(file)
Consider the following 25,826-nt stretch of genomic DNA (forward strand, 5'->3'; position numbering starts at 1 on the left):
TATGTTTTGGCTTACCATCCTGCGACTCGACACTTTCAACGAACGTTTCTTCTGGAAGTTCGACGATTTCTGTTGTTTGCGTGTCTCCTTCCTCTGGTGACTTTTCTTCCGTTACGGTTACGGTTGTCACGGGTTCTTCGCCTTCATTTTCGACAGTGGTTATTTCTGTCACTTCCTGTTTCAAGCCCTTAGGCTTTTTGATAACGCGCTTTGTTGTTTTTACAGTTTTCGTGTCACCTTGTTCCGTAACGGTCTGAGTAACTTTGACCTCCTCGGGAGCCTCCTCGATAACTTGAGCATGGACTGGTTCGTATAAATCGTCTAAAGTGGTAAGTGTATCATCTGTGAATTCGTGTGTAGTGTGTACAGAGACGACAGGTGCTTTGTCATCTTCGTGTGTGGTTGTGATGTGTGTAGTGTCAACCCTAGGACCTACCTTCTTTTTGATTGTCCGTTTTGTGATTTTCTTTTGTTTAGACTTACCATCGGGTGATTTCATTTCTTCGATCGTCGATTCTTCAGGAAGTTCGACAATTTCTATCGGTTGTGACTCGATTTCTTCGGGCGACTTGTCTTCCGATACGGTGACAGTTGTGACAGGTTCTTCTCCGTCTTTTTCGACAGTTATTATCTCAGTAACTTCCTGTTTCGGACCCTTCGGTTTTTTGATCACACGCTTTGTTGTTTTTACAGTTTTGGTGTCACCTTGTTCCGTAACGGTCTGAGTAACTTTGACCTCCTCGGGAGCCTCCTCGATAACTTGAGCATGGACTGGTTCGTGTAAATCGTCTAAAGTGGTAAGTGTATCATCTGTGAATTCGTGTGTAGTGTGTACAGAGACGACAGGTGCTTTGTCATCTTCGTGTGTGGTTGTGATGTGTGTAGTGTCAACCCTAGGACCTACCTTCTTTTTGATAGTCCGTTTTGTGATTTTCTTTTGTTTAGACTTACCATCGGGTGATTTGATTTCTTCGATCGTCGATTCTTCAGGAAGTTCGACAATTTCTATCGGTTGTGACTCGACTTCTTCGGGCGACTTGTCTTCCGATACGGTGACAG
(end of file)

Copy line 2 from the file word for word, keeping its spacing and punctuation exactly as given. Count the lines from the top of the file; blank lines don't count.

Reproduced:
TATGTTTTGGCTTACCATCCTGCGACTCGACACTTTCAACGAACGTTTCTTCTGGAAGTTCGACGATTTCTGTTGTTTGCGTGTCTCCTTCCTCTGGTGACTTTTCTTCCGTTACGGTTACGGTTGTCACGGGTTCTTCGCCTTCATTTTCGACAGTGGTTATTTCTGTCACTTCCTGTTTCAAGCCCTTAGGCTTTTTGATAACGCGCTTTGTTGTTTTTACAGTTTTCGTGTCACCTTGTTCCGTAACGGTCTGAGTAACTTTGACCTCCTCGGGAGCCTCCTCGATAACTTGAGCATGGACTGGTTCGTATAAATCGTCTAAAGTGGTAAGTGTATCATCTGTGAATTCGTGTGTAGTGTGTACAGAGACGACAGGTGCTTTGTCATCTTCGTGTGTGGTTGTGATGTGTGTAGTGTCAACCCTAGGACCTACCTTCTTTTTGATTGTCCGTTTTGTGATTTTCTTTTGTTTAGACTTACCATCGGGTGATTTCATTTCTTCGATCGTCGATTCTTCAGGAAGTTCGACAATTTCTATCGGTTGTGACTCGATTTCTTCGGGCGACTTGTCTTCCGATACGGTGACAGTTGTGACAGGTTCTTCTCCGTCTTTTTCGACAGTTATTATCTCAGTAACTTCCTGTTTCGGACCCTTCGGTTTTTTGATCACACGCTTTGTTGTTTTTACAGTTTTGGTGTCACCTTGTTCCGTAACGGTCTGAGTAACTTTGACCTCCTCGGGAGCCTCCTCGATAACTTGAGCATGGACTGGTTCGTGTAAATCGTCTAAAGTGGTAAGTGTATCATCTGTGAATTCGTGTGTAGTGTGTACAGAGACGACAGGTGCTTTGTCATCTTCGTGTGTGGTTGTGATGTGTGTAGTGTCAACCCTAGGACCTACCTTCTTTTTGATAGTCCGTTTTGTGATTTTCTTTTGTTTAGACTTACCATCGGGTGATTTGATTTCTTCGATCGTCGATTCTTCAGGAAGTTCGACAATTTCTATCGGTTGTGACTCGACTTCTTCGGGCGACTTGTCTTCCGATACGGTGACAG